• Attendance (10%)

 Full attendance is expected and punctuality is crucial to your success.  If you arrive more than five minutes late, you will lose the attendance points for that class meeting.  If you accumulate 2 unexcused absences, you will fail this portion of the course; 3 unexcused absences will result in failure in the course.  Of course, absences, excused or unexcused, will also reduce your participation score.  If you have an excused absence for medical or other University approved reasons, it is your responsibility to make up missed work by appointment with me.

  • Participation (15%)

Much of our time will be spent discussing the assigned readings.  Exemplary performance in these activities will demonstrate that you are effectively preparing and thinking about the material and will significantly increase your participation score.  After each class meeting, I will assign participation points to students who actively comment on the readings and promote meaningful discussion related to the specified goals of the course. At semester's end, students will receive a letter grade for participation based on my estimation of their cumulative performance. It is in your best interest to take notes and come to class prepared to ask questions or provoke discussion.  These practices will also prepare you to perform well on the exams.  Conferences are not required but are encouraged. If you wish to meet with me but cannot attend my office hours, please arrange a conference with me at a more convenient time.  A summer term goes by rather quickly; please see me immediately if you begin having difficulty with any of the course materials.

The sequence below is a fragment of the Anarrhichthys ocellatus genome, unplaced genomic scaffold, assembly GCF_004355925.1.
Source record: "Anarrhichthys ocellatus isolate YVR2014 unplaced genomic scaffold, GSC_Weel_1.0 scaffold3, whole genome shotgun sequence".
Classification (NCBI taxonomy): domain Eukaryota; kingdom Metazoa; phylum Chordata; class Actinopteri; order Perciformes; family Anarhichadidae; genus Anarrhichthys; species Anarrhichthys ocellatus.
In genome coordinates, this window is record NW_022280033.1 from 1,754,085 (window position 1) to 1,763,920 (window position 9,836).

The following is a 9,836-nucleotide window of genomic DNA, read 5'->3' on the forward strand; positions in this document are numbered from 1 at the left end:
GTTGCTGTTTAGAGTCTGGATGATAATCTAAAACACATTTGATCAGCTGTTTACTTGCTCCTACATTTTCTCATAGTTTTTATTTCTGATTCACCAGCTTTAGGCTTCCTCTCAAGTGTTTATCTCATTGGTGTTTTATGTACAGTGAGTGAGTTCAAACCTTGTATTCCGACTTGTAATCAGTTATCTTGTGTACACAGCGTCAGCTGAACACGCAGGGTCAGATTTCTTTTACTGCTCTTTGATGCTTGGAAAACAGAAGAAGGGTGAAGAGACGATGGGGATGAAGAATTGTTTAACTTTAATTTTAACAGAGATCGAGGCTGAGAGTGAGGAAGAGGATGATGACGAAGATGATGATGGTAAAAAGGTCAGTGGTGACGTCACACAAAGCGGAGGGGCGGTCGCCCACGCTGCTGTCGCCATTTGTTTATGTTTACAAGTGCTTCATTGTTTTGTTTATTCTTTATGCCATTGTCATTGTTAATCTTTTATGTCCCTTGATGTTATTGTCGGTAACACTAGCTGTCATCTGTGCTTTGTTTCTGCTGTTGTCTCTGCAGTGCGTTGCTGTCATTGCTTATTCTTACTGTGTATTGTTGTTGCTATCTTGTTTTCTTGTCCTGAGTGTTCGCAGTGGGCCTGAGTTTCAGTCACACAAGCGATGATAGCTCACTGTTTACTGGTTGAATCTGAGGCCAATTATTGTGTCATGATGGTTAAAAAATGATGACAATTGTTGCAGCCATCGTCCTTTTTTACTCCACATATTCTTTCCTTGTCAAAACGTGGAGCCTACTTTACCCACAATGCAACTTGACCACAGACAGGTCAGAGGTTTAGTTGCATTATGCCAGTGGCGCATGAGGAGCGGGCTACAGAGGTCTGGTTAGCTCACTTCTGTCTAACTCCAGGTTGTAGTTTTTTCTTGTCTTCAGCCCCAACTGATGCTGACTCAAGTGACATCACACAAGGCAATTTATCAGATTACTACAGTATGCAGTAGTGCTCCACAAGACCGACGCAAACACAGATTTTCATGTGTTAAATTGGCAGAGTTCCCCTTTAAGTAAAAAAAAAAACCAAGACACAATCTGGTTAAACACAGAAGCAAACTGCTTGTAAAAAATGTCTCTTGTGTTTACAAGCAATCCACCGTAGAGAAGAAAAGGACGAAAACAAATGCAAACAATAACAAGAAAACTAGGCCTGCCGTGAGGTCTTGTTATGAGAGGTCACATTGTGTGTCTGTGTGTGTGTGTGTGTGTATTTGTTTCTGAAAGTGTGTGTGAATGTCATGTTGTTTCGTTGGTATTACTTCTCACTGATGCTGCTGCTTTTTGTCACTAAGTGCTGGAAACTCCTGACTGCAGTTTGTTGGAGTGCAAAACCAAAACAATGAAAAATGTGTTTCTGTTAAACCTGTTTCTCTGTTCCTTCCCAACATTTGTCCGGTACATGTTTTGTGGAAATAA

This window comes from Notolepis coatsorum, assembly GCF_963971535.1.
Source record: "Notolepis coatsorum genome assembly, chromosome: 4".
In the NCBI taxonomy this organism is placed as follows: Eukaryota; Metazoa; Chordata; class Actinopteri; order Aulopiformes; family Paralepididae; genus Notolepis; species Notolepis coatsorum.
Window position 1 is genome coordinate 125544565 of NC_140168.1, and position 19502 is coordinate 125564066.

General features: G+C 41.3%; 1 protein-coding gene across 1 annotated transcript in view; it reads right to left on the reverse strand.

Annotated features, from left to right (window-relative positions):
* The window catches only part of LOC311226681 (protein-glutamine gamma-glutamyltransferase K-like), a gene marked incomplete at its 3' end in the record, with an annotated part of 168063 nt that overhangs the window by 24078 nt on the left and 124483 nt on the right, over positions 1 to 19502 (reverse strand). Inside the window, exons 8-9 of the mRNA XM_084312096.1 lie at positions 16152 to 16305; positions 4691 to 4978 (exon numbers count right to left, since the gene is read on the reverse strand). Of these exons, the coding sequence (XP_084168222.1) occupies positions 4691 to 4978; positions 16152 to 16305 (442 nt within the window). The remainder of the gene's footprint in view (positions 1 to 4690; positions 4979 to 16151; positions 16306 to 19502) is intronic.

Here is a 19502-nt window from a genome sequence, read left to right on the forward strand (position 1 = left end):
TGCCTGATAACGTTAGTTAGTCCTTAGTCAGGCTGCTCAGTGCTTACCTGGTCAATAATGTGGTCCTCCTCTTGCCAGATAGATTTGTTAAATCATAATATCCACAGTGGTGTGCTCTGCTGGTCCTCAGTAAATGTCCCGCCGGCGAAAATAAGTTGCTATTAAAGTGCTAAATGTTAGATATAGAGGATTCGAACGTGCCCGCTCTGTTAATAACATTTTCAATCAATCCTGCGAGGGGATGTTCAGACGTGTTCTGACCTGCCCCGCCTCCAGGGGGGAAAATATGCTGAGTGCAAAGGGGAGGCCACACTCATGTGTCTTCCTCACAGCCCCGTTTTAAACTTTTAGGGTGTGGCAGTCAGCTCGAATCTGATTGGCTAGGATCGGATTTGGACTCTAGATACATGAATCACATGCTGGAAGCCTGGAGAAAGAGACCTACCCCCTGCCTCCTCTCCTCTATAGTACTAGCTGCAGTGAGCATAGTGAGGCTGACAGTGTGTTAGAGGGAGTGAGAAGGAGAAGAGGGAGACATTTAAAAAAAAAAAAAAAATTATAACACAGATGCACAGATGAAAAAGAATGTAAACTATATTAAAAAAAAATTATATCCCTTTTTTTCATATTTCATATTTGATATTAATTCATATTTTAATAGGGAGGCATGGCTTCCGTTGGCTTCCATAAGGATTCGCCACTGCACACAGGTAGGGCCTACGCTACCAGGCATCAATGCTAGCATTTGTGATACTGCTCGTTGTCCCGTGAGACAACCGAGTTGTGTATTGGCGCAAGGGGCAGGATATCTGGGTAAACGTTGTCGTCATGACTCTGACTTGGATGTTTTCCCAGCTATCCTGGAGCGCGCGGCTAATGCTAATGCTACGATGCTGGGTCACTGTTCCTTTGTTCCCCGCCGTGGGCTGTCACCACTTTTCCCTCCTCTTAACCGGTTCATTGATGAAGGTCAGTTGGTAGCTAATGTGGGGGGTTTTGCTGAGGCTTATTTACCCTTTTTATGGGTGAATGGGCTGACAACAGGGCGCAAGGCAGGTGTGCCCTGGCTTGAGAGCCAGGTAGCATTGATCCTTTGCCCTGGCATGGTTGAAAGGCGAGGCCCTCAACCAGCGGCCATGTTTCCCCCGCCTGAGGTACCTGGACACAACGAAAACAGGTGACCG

Professional Courtesy: Your classroom behaviors will also affect your participation and final course grades. You will be expected to behave professionally in this college classroom.  Turn off cell phones before entering the room.  From the moment that you enter the classroom, you should be focused on the materials and assignments in this course.  Reading of newspapers or other material not directly related to work in ENG 239 will not be allowed in the classroom--neither before class has started nor during our formal class session.   If you are interested in reading newspapers or other materials unrelated to this course as you wait for class to begin, do so outside the classroom. Students who behave rudely, or who have to be asked to put down newspapers or other reading materials will lose participation points.  Under extreme circumstances, such students will be removed from the classroom or dropped from this course.  Laptops may be used for note taking and for review of course materials posted in our on-line syllabus or for searches during class to support our discussions.  However, this privilege will be revoked for anyone using a laptop for e-mail, instant messaging, or any purpose not directly related to the ongoing class discussion.  If laptop use appears to become a problem, I reserve the right to demand that an individual immediately turn the display toward me for inspection.  Any student viewing material irrelevant to this course will be removed from the class. Students engaging in private conversations not related to course material during our discussions or during films will also lose participation points; repetition of this kind of rude behavior will result in the dismissal of students from the course.